This is where web analytics comes into play. What types of content — and what pages in particular — are the most and least popular on the site in question? Where do users spend time, and where do they go when they leave? Are they taking desired actions on a page? What search keywords and phrases bring them to the site?
It’s not enough that content is simply there. The data can reveal what’s working (and what’s not) and help inform a strategy that supports more of the types of content users prefer.
Is page copy consistent in tone? Are spelling, punctuation and grammar consistent and correct? Are abbreviations and acronyms standard? If the site has a style guide, is it being followed? Are images captioned in a consistent manner, and properly placed/oriented on the page? Do hyperlinks follow any predesignated rules (eg, open a new page in a separate browser window)?
Does the site contain tacked-on pages that don’t follow navigational structure? Does the overall navigation make sense? Are there redundancies, such as a site that includes a ‘Personal Finance’ section in the top-level navigation, then again lists that section in a sub-menu under the heading ‘Money & Careers’?
Every brand or business has a distinct voice that expresses its personality. Serious, irreverent, scholarly, authoritative – all are valid, but the tone, language and mode of expression must suit and must be consistent with the brand. This step evaluates the content’s tendency to spill into multiple personality disorder.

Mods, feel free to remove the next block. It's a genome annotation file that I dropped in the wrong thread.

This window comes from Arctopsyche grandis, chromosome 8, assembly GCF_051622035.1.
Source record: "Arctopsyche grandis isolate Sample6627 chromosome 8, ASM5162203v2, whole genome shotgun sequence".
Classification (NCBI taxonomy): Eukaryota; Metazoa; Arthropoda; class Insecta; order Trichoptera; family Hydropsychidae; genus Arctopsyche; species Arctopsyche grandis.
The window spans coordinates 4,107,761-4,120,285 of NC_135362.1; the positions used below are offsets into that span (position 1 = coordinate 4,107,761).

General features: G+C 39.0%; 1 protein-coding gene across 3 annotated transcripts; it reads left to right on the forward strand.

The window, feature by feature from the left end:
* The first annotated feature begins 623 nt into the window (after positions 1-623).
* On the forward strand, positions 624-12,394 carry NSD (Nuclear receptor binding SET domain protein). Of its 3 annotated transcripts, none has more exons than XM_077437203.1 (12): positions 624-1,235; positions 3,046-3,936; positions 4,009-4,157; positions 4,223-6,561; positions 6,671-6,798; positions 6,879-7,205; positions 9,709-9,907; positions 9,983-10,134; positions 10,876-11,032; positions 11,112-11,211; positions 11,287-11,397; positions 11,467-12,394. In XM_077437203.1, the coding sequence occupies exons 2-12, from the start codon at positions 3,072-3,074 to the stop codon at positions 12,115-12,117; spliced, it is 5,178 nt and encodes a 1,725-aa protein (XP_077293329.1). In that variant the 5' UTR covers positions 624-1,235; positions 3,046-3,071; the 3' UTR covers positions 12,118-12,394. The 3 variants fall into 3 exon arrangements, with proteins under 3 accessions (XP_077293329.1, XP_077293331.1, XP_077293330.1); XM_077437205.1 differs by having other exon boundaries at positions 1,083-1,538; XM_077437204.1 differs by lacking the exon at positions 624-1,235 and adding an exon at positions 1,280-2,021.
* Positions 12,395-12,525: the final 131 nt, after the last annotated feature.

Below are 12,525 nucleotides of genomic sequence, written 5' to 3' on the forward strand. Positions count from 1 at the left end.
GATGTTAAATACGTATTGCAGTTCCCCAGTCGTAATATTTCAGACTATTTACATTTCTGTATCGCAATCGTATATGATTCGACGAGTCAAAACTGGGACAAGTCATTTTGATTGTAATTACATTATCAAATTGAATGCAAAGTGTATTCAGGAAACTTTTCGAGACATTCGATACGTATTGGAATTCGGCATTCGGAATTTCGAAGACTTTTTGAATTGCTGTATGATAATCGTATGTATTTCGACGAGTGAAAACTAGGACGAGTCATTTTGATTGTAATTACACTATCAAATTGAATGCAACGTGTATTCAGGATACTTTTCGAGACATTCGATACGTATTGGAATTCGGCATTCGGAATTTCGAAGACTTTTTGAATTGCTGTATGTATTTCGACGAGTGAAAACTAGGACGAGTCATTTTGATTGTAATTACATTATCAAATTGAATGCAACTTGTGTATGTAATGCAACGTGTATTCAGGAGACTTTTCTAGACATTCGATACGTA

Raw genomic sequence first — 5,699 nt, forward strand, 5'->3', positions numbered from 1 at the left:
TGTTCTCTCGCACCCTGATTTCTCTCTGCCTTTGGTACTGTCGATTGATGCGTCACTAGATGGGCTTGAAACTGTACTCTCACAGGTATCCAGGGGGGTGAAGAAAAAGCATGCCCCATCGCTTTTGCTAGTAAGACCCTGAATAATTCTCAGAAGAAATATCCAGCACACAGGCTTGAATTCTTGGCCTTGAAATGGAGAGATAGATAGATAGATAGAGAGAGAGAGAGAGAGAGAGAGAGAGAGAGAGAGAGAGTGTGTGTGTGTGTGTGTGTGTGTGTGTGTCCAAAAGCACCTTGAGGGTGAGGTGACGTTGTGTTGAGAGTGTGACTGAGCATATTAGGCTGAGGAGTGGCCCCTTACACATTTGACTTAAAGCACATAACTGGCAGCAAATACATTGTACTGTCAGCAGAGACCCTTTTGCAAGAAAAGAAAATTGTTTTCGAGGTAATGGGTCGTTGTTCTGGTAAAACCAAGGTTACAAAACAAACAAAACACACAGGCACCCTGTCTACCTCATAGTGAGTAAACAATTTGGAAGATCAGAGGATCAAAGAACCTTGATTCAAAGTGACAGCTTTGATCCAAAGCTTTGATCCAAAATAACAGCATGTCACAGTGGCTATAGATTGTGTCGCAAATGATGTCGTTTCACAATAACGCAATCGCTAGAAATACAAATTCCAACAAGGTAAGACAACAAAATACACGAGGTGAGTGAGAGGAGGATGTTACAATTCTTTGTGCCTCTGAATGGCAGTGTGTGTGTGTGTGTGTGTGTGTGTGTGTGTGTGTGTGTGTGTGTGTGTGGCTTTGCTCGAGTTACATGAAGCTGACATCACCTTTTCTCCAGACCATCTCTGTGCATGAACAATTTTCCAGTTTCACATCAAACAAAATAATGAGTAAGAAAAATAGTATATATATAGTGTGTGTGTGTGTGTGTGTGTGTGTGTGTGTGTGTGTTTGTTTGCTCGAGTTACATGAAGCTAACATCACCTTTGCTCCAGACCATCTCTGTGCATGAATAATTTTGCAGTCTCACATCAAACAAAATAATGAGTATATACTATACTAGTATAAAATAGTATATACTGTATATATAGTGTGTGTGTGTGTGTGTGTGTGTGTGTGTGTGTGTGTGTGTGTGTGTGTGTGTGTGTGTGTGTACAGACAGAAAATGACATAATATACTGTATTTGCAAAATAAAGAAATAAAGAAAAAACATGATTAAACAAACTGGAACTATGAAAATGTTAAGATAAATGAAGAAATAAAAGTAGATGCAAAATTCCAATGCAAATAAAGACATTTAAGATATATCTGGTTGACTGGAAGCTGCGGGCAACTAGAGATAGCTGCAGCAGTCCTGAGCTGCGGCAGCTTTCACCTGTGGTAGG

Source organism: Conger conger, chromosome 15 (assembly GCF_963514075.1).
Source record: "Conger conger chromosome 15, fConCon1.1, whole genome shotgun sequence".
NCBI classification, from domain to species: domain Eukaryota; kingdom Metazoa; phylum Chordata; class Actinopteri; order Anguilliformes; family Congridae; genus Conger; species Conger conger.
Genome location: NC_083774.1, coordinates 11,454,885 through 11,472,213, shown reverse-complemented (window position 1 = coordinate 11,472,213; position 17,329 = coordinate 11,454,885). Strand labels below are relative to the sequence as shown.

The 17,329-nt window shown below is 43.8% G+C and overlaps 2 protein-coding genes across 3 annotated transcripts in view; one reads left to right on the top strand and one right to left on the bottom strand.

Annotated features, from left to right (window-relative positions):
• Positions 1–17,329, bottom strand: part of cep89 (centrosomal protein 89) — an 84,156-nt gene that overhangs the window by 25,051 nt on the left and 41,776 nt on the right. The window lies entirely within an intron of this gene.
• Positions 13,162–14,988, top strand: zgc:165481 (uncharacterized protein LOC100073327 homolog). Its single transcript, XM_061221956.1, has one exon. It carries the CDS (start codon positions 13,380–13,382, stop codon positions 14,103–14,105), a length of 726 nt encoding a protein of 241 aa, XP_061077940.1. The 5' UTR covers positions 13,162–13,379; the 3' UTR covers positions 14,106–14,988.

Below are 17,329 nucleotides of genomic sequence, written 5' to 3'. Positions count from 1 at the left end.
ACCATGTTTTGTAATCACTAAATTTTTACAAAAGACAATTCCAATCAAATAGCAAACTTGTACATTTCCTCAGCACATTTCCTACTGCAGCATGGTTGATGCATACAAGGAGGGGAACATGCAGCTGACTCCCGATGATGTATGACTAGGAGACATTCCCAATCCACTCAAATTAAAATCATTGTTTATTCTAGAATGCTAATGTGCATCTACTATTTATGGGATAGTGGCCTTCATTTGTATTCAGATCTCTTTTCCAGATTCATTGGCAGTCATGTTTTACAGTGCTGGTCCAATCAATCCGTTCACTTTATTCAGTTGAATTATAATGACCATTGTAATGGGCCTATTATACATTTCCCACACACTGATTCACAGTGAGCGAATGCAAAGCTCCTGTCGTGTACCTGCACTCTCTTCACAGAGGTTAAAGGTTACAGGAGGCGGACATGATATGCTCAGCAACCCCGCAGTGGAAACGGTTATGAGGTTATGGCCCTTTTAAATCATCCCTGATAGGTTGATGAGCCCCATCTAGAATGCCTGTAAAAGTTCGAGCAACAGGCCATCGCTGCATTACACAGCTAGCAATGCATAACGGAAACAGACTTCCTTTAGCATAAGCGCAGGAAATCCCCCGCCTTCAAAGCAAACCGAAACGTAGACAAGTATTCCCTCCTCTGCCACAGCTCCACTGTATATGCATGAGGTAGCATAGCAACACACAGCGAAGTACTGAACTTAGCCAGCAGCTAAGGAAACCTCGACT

Review each page’s title, keywords, metadata, headings and image tags.
Are target keywords and phrases used on the page? Are page descriptions and metadata employed appropriately? Are images and multimedia files captioned, and is metadata employed to make them search-engine friendly? Are headlines optimized for search?
Search engine optimization begins and ends with content, so evaluating to what extent content conforms to best practices in search is an essential part of an audit.
Conducting a content audit focuses so much attention on what’s there that it is often too easy to overlook what is not there. An essential step in any audit is therefore to identify weaknesses, gaps and content needs.
A site may be rich in information on how to order products, for example; but are issues of shipping and order fulfillment adequately addressed? Is the press/media section strong on press releases, but weak on photos and video offerings? Does the company blog address company issues heavily, but general industry trends not at all?
What’s missing speaks volumes about the forward direction of a content strategy.
This is the crunch time. Producing a giant spreadsheet is only a means to an end. Drawing conclusions from the information in the spreadsheet, you need to define gaps and problems, as well as identify strengths, and develop specific avenues for improvement. Then you need to take action to fix and improve.
Adapted from a paper by Rebecca Lieb
By Silvia Arto, Vice President of the Global Alliance for Public Relations and Communication Management, Chair of the European Regional
Given the information and communication technologies available, you can foster business communication through a number of tools. Among them are
Remote work has become the norm for many organizations across the globe because it can benefit employers as well as